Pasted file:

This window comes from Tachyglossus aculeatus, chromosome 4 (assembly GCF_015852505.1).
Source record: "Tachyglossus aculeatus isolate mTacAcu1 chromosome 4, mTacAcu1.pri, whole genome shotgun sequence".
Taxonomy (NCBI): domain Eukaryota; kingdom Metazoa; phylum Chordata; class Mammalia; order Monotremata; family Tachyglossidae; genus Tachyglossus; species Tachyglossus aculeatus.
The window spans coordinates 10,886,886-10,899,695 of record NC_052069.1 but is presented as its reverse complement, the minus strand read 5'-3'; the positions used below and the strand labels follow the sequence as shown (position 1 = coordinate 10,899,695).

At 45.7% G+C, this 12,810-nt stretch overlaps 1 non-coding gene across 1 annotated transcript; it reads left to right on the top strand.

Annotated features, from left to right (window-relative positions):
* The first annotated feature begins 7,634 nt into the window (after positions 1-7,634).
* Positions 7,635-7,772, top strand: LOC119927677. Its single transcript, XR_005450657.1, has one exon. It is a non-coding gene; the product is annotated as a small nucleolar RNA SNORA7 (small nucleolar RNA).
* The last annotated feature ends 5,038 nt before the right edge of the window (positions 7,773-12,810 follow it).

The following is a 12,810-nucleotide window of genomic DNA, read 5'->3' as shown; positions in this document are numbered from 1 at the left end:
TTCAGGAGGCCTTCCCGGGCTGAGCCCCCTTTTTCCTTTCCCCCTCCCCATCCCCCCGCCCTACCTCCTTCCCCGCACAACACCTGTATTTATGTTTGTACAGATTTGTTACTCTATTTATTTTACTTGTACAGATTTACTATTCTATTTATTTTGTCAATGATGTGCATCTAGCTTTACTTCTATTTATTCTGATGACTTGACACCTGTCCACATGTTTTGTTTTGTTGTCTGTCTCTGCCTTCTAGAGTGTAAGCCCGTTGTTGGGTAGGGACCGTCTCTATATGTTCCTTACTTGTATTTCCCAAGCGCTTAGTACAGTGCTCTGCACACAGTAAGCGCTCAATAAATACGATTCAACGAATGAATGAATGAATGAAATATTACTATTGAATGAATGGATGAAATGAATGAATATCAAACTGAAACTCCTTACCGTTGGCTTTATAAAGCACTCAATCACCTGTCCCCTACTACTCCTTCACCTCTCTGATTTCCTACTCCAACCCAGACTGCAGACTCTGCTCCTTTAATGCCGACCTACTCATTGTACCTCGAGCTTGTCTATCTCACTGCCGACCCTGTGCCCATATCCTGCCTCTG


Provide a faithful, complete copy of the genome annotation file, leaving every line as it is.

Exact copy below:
This window comes from Tachyglossus aculeatus, chromosome 4 (assembly GCF_015852505.1).
Source record: "Tachyglossus aculeatus isolate mTacAcu1 chromosome 4, mTacAcu1.pri, whole genome shotgun sequence".
Taxonomy (NCBI): domain Eukaryota; kingdom Metazoa; phylum Chordata; class Mammalia; order Monotremata; family Tachyglossidae; genus Tachyglossus; species Tachyglossus aculeatus.
The window spans coordinates 10,886,886-10,899,695 of record NC_052069.1 but is presented as its reverse complement, the minus strand read 5'-3'; the positions used below and the strand labels follow the sequence as shown (position 1 = coordinate 10,899,695).

At 45.7% G+C, this 12,810-nt stretch overlaps 1 non-coding gene across 1 annotated transcript; it reads left to right on the top strand.

Annotated features, from left to right (window-relative positions):
* The first annotated feature begins 7,634 nt into the window (after positions 1-7,634).
* Positions 7,635-7,772, top strand: LOC119927677. Its single transcript, XR_005450657.1, has one exon. It is a non-coding gene; the product is annotated as a small nucleolar RNA SNORA7 (small nucleolar RNA).
* The last annotated feature ends 5,038 nt before the right edge of the window (positions 7,773-12,810 follow it).

The following is a 12,810-nucleotide window of genomic DNA, read 5'->3' as shown; positions in this document are numbered from 1 at the left end:
TTCAGGAGGCCTTCCCGGGCTGAGCCCCCTTTTTCCTTTCCCCCTCCCCATCCCCCCGCCCTACCTCCTTCCCCGCACAACACCTGTATTTATGTTTGTACAGATTTGTTACTCTATTTATTTTACTTGTACAGATTTACTATTCTATTTATTTTGTCAATGATGTGCATCTAGCTTTACTTCTATTTATTCTGATGACTTGACACCTGTCCACATGTTTTGTTTTGTTGTCTGTCTCTGCCTTCTAGAGTGTAAGCCCGTTGTTGGGTAGGGACCGTCTCTATATGTTCCTTACTTGTATTTCCCAAGCGCTTAGTACAGTGCTCTGCACACAGTAAGCGCTCAATAAATACGATTCAACGAATGAATGAATGAATGAAATATTACTATTGAATGAATGGATGAAATGAATGAATATCAAACTGAAACTCCTTACCGTTGGCTTTATAAAGCACTCAATCACCTGTCCCCTACTACTCCTTCACCTCTCTGATTTCCTACTCCAACCCAGACTGCAGACTCTGCTCCTTTAATGCCGACCTACTCATTGTACCTCGAGCTTGTCTATCTCACTGCCGACCCTGTGCCCATATCCTGCCTCTG